Now your students aren’t seeing your screen, but they are hearing your computer’s audio. You can then switch to Spotify or Apple Music and start playing music.
Important note: For some reason, music playing on my computer is played much louder on participants’ computers than it does on my own. I have no idea why this is, but what’s important is that you turn down the volume from within the Spotify/Apple Music app before you start playing:
This volume slider is different from your computer system audio – it’s within the app itself. Be sure to ask participants if they can hear your music and if it’s too loud once you start sharing.
So now you have music playing in your class, which helps create levity and put the room at ease. But what about letting students themselves decide what music gets played?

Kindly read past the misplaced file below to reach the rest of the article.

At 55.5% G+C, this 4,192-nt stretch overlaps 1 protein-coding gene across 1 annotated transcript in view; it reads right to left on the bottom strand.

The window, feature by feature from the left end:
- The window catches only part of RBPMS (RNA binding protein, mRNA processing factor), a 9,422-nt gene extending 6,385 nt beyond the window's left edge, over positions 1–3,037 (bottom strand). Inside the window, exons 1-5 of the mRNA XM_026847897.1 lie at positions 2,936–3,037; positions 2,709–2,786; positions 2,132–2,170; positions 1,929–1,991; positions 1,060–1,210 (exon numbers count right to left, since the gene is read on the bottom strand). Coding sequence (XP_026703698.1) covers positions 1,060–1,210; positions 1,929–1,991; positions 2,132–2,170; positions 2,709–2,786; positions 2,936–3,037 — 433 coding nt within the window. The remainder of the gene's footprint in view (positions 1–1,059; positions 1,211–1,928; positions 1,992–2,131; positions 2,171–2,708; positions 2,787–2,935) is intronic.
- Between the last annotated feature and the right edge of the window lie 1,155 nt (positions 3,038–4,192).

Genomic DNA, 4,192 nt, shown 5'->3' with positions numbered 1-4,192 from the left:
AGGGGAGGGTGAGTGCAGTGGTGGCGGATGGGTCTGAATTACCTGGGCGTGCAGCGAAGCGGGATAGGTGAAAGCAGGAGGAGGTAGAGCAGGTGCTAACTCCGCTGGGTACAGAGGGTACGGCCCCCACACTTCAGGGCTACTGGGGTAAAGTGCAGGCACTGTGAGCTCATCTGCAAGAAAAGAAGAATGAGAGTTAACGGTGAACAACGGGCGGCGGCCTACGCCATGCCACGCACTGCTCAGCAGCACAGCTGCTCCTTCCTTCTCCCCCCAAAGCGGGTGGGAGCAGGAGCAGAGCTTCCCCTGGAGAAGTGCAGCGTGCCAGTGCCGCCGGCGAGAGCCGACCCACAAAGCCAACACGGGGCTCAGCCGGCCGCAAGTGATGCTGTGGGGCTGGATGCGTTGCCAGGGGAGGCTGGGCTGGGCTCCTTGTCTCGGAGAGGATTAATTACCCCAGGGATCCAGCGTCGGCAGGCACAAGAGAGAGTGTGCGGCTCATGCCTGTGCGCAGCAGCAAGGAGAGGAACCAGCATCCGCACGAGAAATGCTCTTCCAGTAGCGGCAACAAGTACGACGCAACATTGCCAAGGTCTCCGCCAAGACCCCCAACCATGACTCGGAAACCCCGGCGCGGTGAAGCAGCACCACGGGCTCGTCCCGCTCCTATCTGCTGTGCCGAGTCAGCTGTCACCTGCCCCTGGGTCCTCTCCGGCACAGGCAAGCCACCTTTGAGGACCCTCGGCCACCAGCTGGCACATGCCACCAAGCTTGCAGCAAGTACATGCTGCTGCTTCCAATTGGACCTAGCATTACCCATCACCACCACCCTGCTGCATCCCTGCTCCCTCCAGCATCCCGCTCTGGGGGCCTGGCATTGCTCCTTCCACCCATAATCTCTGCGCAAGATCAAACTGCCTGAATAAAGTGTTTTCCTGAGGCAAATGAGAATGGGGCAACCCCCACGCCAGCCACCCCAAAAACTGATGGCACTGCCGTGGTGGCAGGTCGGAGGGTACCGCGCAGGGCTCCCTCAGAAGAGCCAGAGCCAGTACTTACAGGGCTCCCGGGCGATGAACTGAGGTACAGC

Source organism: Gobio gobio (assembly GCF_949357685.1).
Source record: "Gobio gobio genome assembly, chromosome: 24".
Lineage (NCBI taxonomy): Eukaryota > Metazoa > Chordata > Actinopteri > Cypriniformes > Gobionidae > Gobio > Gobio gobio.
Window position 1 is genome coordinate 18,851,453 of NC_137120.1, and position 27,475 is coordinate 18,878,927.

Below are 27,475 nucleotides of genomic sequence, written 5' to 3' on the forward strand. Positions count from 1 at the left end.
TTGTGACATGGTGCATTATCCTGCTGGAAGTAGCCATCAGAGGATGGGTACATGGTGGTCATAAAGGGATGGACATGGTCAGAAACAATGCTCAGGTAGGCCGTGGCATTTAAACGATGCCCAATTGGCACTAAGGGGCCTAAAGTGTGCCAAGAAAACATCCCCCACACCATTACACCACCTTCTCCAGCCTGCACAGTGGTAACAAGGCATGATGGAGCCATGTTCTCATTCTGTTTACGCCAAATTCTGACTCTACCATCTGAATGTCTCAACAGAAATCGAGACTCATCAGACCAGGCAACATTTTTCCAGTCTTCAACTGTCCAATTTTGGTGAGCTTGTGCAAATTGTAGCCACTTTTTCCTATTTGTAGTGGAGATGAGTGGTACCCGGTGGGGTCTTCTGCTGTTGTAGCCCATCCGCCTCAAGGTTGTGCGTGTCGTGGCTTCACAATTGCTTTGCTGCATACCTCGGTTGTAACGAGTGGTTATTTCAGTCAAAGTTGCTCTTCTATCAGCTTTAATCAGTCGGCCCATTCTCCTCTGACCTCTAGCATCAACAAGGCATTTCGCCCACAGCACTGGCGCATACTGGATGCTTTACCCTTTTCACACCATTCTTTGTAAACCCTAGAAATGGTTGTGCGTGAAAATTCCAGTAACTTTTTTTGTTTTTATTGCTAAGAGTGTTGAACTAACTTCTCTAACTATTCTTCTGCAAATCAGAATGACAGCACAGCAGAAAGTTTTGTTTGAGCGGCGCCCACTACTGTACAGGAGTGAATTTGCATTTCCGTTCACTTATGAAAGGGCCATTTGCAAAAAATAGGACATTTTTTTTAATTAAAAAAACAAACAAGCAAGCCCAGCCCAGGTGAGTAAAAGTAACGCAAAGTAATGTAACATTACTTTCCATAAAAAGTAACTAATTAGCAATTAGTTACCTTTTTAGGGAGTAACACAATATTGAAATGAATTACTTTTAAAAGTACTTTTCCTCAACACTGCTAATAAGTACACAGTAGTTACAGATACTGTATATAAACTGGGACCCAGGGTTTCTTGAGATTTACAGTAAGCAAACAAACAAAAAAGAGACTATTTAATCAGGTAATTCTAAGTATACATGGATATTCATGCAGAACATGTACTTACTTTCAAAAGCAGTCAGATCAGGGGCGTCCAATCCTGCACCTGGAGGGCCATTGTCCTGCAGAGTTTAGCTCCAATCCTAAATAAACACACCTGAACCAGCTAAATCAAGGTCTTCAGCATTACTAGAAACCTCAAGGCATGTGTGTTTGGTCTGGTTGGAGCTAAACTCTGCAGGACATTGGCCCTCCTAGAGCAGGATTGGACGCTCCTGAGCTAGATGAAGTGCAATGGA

One straightforward way to do this is to simply have students submit requests in the chat that you or a member of your teaching team can queue up. If, however, you want to create more of a “living playlist” that students contribute to over the course of the semester, I suggest using a Spotify Collaborative Playlist (I wish Apple Music had this feature, but alas it does not). Here’s how you can go about setting it up:
If you haven’t already, create a Spotify account (free or otherwise).
From the Spotify desktop app, create an empty playlist by clicking the “New Playlist” button and name it something specific to your course.
The playlist will now show up on the sidebar of the desktop app. Right click the playlist name and click “Collaborative Playlist” – you’ll now see a little circle next to your playlist.
Right click on the playlist name again, and this time click on “Share > Copy Playlist Link”
You’ll now have the playlist link in your clipboard which you can share with your students. Instruct the students to go to the link, add the playlist to their libraries, and then add songs to the playlist. Note that they’ll need a Spotify account of their own to add to it.
And you’re done! As students add to the playlist, it will update for Spotify on your computer as well. Be sure to ask students to take credit if their songs get played in class!